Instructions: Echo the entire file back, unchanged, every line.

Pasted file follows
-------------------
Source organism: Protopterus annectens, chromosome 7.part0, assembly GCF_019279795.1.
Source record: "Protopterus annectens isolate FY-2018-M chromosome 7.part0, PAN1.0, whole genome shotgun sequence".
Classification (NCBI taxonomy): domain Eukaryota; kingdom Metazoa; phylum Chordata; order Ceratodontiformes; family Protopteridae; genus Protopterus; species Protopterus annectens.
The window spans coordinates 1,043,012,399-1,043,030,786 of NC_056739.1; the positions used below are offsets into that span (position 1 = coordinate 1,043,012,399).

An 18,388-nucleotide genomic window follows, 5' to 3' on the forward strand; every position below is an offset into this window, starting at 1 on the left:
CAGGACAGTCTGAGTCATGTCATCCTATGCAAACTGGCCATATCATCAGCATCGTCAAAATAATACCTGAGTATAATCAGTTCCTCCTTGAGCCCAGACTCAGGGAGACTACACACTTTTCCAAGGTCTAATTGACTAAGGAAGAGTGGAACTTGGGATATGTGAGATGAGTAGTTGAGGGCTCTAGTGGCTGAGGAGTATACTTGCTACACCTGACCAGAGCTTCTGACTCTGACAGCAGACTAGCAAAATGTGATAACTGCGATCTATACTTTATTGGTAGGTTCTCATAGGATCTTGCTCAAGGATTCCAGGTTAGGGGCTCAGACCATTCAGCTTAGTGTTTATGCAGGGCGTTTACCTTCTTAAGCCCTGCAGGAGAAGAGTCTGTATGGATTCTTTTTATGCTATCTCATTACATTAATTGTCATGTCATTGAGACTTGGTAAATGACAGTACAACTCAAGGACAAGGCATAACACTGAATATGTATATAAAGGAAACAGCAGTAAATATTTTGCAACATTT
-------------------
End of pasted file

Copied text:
Source organism: Protopterus annectens, chromosome 7.part0, assembly GCF_019279795.1.
Source record: "Protopterus annectens isolate FY-2018-M chromosome 7.part0, PAN1.0, whole genome shotgun sequence".
Classification (NCBI taxonomy): domain Eukaryota; kingdom Metazoa; phylum Chordata; order Ceratodontiformes; family Protopteridae; genus Protopterus; species Protopterus annectens.
The window spans coordinates 1,043,012,399-1,043,030,786 of NC_056739.1; the positions used below are offsets into that span (position 1 = coordinate 1,043,012,399).

An 18,388-nucleotide genomic window follows, 5' to 3' on the forward strand; every position below is an offset into this window, starting at 1 on the left:
CAGGACAGTCTGAGTCATGTCATCCTATGCAAACTGGCCATATCATCAGCATCGTCAAAATAATACCTGAGTATAATCAGTTCCTCCTTGAGCCCAGACTCAGGGAGACTACACACTTTTCCAAGGTCTAATTGACTAAGGAAGAGTGGAACTTGGGATATGTGAGATGAGTAGTTGAGGGCTCTAGTGGCTGAGGAGTATACTTGCTACACCTGACCAGAGCTTCTGACTCTGACAGCAGACTAGCAAAATGTGATAACTGCGATCTATACTTTATTGGTAGGTTCTCATAGGATCTTGCTCAAGGATTCCAGGTTAGGGGCTCAGACCATTCAGCTTAGTGTTTATGCAGGGCGTTTACCTTCTTAAGCCCTGCAGGAGAAGAGTCTGTATGGATTCTTTTTATGCTATCTCATTACATTAATTGTCATGTCATTGAGACTTGGTAAATGACAGTACAACTCAAGGACAAGGCATAACACTGAATATGTATATAAAGGAAACAGCAGTAAATATTTTGCAACATTT